CANADIAN RAILWAY OFFICE OF ARBITRATION
CASE NO. 3275
Heard in Montreal, Thursday, 11 July 2002
CANADIAN NATIONAL RAILWAY COMPANY
BROTHERHOOD OF LOCOMOTIVE ENGINEERS
UNITED TRANSPORTATION UNION
The unilateral increase in working hours, from ten (10) hours to twelve (12) hours, effective on May 13, 2002, relative to the Winnipeg/Fort Frances extended run corridor.
UNIONS' STATEMENT OF ISSUE:
On May 10, 2002 the Company notified the Council that the hours of work identified in article 60, paragraph 60.14(a) of collective agreement 1.2, and article 35, paragraph 35.10(b) of collective agreement 4.3, would be increased from the present ten (10) hours to twelve (12) hours. As a result of this unilateral action, train and engine crews are now required to work an additional two (2) hours prior to having the right to book rest under the provisions of article 28, paragraph 28.5 of agreement 1.2 and article 35, paragraph 35.10(b) of agreement 4.3.
The Council advanced their position that the implementation and maintaining of extended runs is administered jointly under the direction of the Regional Steering Committee and that any requests, from either party, relative to an increase or decrease in hours of work on any extended run must follow the nine (9) principles outlined in Addendum 79 of agreement 1.2 and Appendix 65 of agreement 4.3.
The Council contends that the Company has not followed the principles of extended runs nor have they taken into consideration the recommendations of the Regional Steering Committee (CCROU) which would effectively enhance the operation in that particular corridor to facilitate an acceptable level of success.
The Council further contends that the principles of extended runs are essential in the implementation and continued monitoring of extended runs and the Company is prohibited from acting independently outside the Addendum 79, agreement 1.2 and Appendix 65 of agreement 4.3.
The Company has declined the Council's grievance.
FOR THE BROTHERHOOD:
(SGD.) D. J. SHEWCHUK
GENERAL CHAIRMAN - BLE
FOR THE UNION:|
(SGD.) B. J. HENRY GENERAL CHAIRPERSON - UTU
|There appeared on behalf of the Company:|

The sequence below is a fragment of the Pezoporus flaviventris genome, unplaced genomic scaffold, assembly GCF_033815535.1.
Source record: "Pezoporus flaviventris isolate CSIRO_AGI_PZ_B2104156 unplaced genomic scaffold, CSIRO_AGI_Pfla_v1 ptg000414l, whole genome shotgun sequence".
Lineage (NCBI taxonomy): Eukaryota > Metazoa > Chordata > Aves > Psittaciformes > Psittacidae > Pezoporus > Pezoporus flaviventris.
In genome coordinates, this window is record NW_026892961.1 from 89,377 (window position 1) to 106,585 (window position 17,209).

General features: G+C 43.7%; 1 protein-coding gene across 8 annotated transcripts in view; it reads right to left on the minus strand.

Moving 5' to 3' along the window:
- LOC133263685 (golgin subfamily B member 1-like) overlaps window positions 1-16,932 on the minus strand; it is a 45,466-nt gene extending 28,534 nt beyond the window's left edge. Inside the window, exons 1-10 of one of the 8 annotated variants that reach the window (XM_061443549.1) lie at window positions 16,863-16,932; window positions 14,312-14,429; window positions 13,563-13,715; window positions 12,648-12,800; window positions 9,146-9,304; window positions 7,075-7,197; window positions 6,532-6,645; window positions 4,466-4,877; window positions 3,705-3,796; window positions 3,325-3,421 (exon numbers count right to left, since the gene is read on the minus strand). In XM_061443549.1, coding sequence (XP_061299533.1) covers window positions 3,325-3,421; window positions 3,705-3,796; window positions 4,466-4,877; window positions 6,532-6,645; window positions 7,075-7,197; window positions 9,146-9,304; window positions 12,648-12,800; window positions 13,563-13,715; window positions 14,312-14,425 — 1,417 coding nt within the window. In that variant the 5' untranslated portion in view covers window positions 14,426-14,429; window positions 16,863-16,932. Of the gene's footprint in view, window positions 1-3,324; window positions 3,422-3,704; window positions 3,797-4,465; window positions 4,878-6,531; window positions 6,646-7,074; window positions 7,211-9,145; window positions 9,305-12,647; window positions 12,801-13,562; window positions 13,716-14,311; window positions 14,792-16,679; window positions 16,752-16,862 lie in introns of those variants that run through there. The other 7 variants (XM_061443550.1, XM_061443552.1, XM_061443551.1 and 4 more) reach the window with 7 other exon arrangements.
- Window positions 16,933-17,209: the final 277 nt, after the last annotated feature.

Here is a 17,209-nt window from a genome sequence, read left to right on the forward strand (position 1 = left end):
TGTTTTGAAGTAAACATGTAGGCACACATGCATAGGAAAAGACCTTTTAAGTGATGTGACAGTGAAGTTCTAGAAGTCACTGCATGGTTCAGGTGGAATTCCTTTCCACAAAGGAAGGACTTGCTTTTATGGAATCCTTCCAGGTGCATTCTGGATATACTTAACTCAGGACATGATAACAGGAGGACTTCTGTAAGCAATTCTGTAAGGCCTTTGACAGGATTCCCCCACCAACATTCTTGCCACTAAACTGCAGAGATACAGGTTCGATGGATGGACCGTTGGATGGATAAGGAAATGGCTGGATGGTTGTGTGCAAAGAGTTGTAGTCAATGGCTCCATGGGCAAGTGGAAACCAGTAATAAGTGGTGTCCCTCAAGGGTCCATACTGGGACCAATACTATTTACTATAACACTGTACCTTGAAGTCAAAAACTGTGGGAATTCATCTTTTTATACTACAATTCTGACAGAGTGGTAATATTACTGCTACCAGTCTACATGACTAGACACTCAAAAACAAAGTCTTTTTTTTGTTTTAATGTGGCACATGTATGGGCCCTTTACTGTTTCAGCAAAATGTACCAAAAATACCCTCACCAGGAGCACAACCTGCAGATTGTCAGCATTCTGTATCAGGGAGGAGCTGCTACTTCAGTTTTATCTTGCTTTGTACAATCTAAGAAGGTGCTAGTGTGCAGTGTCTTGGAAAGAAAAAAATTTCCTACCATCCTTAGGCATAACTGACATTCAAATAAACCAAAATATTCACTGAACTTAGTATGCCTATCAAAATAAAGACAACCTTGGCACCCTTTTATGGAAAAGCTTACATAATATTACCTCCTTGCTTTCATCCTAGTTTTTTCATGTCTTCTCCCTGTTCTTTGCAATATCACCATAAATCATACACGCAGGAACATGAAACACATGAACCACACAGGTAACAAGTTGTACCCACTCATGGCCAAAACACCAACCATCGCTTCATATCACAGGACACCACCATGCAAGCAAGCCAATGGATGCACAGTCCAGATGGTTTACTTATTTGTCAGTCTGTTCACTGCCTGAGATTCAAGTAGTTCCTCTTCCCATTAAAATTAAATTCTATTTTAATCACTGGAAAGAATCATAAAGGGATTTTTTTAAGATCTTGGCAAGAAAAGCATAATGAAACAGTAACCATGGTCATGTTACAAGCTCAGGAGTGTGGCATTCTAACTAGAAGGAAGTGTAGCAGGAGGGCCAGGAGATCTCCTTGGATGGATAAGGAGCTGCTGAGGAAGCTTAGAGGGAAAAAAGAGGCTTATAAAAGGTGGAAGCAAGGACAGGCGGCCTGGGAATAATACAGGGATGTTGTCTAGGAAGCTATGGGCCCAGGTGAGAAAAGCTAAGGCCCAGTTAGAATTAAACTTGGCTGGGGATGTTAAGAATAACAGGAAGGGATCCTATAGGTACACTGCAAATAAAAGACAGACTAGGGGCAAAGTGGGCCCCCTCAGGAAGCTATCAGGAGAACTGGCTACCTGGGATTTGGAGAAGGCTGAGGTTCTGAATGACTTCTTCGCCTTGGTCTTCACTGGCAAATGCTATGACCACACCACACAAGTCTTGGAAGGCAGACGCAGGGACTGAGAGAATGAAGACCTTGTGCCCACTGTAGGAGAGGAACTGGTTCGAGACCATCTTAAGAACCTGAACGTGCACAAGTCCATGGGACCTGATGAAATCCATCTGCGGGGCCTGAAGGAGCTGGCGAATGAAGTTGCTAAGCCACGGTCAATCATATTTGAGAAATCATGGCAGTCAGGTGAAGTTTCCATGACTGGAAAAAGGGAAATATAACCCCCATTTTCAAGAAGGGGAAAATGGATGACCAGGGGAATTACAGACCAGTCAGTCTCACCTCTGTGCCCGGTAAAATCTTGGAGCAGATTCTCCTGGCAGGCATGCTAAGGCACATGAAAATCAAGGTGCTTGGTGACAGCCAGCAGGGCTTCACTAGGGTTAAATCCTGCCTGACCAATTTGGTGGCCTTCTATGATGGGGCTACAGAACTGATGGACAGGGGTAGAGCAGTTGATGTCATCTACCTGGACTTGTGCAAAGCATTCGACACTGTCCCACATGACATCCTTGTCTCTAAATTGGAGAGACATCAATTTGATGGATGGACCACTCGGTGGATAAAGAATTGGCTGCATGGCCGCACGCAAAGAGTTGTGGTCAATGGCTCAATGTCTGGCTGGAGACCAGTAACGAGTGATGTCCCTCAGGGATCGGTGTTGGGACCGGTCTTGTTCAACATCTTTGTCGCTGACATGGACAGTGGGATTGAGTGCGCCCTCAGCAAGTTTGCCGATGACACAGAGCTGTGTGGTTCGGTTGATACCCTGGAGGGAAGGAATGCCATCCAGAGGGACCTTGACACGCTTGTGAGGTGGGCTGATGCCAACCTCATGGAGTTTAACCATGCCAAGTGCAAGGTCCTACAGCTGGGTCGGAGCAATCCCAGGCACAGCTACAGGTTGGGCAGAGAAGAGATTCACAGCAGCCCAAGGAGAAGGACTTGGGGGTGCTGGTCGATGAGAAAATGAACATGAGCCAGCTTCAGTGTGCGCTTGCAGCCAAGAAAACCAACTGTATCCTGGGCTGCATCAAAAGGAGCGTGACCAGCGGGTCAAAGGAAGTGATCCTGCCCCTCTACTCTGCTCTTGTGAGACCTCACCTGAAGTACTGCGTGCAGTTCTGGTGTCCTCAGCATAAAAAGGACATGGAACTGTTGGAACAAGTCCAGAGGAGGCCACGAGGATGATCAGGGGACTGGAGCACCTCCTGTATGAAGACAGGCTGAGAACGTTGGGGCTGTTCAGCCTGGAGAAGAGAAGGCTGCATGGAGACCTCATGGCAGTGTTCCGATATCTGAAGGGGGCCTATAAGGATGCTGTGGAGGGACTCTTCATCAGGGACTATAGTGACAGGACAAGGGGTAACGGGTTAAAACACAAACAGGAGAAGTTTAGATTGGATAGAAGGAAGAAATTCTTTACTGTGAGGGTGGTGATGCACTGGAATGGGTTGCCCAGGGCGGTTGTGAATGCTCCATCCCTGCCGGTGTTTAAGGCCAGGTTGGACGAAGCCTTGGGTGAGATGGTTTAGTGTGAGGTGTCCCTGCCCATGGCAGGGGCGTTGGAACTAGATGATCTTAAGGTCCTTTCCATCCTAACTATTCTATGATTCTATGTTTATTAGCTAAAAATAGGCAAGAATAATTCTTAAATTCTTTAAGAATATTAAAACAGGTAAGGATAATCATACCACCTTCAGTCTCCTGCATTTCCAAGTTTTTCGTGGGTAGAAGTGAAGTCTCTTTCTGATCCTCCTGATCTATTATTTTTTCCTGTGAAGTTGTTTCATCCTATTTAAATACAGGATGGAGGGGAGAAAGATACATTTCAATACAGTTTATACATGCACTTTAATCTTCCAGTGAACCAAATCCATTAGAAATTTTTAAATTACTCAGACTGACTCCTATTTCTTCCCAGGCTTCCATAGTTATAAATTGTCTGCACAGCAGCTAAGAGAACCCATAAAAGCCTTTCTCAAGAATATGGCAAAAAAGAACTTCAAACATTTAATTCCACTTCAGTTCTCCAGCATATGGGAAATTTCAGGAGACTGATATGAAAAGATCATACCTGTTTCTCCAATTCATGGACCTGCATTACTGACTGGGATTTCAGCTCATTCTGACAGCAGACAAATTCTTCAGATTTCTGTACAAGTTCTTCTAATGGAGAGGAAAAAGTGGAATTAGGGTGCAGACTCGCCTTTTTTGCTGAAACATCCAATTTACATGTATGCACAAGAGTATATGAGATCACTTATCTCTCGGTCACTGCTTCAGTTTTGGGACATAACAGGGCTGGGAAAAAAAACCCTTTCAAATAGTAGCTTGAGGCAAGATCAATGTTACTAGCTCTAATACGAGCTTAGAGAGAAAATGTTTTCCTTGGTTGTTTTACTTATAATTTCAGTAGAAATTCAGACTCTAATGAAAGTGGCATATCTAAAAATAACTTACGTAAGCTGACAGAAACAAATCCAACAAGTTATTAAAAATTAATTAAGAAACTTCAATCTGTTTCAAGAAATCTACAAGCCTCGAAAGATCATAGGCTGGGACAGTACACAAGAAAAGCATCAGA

- Counsel, Montreal|
- Director, Labour Relations, Edmonton
- General Manager, Winnipeg
- Manager, Human Resources, Winnipeg
|And on behalf of the UTU and the BLE:|
- Counsel, Toronto|
- General Chairperson, UTU, Edmonton
- General Chairman, BLE, Edmonton
- Vice-President, UTU, Edmonton
- Vice-General Chairperson, UTU, Saskatoon
- Acting Vice-General Chairman, BLE, Winnipeg
AWARD OF THE ARBITRATOR
This arbitration concerns two grievances, brought by the Brotherhood of Locomotive Engineers and the United Transportation Union, respectively, concerning the Company's decision to increase working hours from ten hours to twelve hours on the Winnipeg-Fort Frances extended run. It is common ground that the provisions of both collective agreements are comparable for the purposes of the merits of this dispute.
The record discloses that in 1995 the Company and the Unions negotiated extended run agreements. In essence the agreements allowed the Company to utilize a single crew to run between two terminals, by-passing an intermediate terminal which previously would have been a crew change-off point. That necessitated employees being utilized for longer than the standard ten hours which applied to reduced freight crew consists. To that effect the provisions of article 35.10 of the United Transportation Union's collective agreement 4.3 were established as follows:
Article 28.5 of the Brotherhood of Locomotive Engineers's collective agreement 1.2 reads as follows:
Article 60.14 (a) of the same agreement reads:
Appendix 65 of collective agreement no. 4.3 and Addendum no. 79 in collective agreement 1.2, in the form of a letter dated May 5, 1995, deal with a number of things, including the nine principles of extended runs. They also establish a number of committees, including a permanent regional steering committee, a temporary regional implementation committee and a permanent district committee. The principles of extended runs portions of Appendix 65 and Addendum 79 read as follows:
The memoranda also include the following provision dealing with adjustments:
As a preliminary matter of procedure, the Company requested an initial ruling on the impact of the above quoted paragraph concerning adjustments. The Unions' first position is that adjustment in the booking rest en route standards relates to the hours of extended runs, and can only be implemented by the Company by agreement with the Unions through the Regional Steering Committee. In other words, the Unions' position is that the Company cannot make changes in the listed hours of extended runs as reflected in article 35.10(b) of agreement 4.3 and articles 28.5 and 60.14 of agreement 1.2 without the Unions' consent. It was therefore agreed that the parties should first argue the merits of that issue, as it would avoid the calling of substantial evidence should the Unions succeed on the initial question of interpretation.
The Company submits that the paragraph dealing with adjustments does not have the meaning suggested by the Unions. Through its witnesses it argued that what was contemplated in the provision in question was adjustments being made in respect of the sequencing of crews and the booking of rest en route taking into account such facts as the locations of railway crossings, seasonal conditions and such other elements as might impact the feasibility of employees being rescued on the road as they approach their maximum running time on extended runs.